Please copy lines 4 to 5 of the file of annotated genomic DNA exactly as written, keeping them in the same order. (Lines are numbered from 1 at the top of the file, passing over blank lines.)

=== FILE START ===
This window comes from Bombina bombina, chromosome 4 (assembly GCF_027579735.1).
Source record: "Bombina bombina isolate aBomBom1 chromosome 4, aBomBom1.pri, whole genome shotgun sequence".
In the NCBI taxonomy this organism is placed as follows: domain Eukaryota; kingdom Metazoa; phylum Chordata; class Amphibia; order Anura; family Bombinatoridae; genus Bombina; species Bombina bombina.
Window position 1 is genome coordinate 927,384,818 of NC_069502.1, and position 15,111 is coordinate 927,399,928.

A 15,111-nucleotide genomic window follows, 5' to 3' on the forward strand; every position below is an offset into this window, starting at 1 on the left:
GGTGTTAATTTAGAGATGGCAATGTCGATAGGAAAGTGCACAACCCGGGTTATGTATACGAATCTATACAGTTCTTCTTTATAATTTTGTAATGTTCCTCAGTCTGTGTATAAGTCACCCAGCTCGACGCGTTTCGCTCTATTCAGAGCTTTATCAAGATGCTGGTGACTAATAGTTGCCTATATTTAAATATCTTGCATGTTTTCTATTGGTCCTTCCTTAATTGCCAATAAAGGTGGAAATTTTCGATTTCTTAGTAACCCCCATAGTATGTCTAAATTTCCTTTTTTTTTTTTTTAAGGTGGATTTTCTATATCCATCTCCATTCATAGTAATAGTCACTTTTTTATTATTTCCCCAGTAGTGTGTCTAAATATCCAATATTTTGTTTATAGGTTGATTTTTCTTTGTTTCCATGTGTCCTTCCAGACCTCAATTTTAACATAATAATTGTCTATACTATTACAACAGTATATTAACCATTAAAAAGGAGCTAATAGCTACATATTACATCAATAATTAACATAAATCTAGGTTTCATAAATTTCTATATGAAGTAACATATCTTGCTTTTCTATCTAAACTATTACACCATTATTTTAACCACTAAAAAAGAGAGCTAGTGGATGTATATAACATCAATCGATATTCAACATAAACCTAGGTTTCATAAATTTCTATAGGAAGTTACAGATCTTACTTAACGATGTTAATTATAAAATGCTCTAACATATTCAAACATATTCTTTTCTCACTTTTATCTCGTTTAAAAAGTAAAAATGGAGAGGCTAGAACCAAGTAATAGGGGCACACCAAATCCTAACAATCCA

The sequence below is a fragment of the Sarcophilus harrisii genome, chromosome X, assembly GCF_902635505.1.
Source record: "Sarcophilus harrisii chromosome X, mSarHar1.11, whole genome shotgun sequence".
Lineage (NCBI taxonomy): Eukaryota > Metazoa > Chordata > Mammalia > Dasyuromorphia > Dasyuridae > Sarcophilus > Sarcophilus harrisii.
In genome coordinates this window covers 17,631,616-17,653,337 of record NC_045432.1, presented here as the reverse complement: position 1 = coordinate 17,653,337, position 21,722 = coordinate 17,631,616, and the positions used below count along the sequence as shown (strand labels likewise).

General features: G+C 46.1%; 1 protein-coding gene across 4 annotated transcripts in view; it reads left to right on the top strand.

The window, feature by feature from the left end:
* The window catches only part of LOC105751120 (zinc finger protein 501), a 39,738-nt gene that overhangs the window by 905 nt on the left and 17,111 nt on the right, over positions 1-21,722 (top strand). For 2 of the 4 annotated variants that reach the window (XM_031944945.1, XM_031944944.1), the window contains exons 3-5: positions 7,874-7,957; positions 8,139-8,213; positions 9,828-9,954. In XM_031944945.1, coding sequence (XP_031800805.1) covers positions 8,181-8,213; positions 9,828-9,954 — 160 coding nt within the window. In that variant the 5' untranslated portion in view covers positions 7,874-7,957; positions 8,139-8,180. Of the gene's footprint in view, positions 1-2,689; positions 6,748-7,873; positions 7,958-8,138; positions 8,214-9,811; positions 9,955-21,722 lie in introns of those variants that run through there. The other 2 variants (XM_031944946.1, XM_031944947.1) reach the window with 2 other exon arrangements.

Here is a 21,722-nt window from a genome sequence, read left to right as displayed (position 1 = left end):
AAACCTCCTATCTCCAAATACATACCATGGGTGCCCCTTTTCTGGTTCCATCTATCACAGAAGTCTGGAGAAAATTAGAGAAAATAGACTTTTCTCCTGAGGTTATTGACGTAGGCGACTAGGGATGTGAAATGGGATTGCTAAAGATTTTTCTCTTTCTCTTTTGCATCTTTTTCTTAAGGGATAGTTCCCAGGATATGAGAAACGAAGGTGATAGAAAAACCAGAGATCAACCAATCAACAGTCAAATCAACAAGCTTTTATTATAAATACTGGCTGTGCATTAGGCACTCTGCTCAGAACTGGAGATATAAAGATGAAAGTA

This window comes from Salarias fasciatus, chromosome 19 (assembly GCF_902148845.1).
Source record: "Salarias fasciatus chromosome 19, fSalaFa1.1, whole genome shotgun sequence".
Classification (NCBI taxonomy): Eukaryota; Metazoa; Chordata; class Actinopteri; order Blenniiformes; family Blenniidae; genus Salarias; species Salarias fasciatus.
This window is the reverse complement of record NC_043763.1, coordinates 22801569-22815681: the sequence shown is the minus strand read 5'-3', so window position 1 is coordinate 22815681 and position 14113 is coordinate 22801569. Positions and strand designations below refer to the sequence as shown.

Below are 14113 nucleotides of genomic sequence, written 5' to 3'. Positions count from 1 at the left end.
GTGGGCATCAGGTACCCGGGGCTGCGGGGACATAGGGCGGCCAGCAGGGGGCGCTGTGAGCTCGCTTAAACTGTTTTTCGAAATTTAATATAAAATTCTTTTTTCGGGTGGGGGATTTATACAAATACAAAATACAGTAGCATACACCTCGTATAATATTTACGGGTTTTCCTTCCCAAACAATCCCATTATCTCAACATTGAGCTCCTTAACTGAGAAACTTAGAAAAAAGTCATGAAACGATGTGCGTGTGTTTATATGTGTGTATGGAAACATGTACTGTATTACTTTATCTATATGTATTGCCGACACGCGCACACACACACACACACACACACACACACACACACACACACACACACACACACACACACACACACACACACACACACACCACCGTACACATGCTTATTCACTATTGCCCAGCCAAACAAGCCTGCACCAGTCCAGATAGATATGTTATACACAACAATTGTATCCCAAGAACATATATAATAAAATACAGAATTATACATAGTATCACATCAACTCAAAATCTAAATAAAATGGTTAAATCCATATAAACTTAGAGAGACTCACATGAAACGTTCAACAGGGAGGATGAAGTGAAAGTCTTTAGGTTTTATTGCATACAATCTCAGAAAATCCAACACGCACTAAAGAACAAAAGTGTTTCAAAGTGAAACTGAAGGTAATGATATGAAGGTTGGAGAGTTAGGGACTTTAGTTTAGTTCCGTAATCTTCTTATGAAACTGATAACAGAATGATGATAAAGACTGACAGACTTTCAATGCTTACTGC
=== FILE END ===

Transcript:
Window position 1 is genome coordinate 927,384,818 of NC_069502.1, and position 15,111 is coordinate 927,399,928.

A 15,111-nucleotide genomic window follows, 5' to 3' on the forward strand; every position below is an offset into this window, starting at 1 on the left: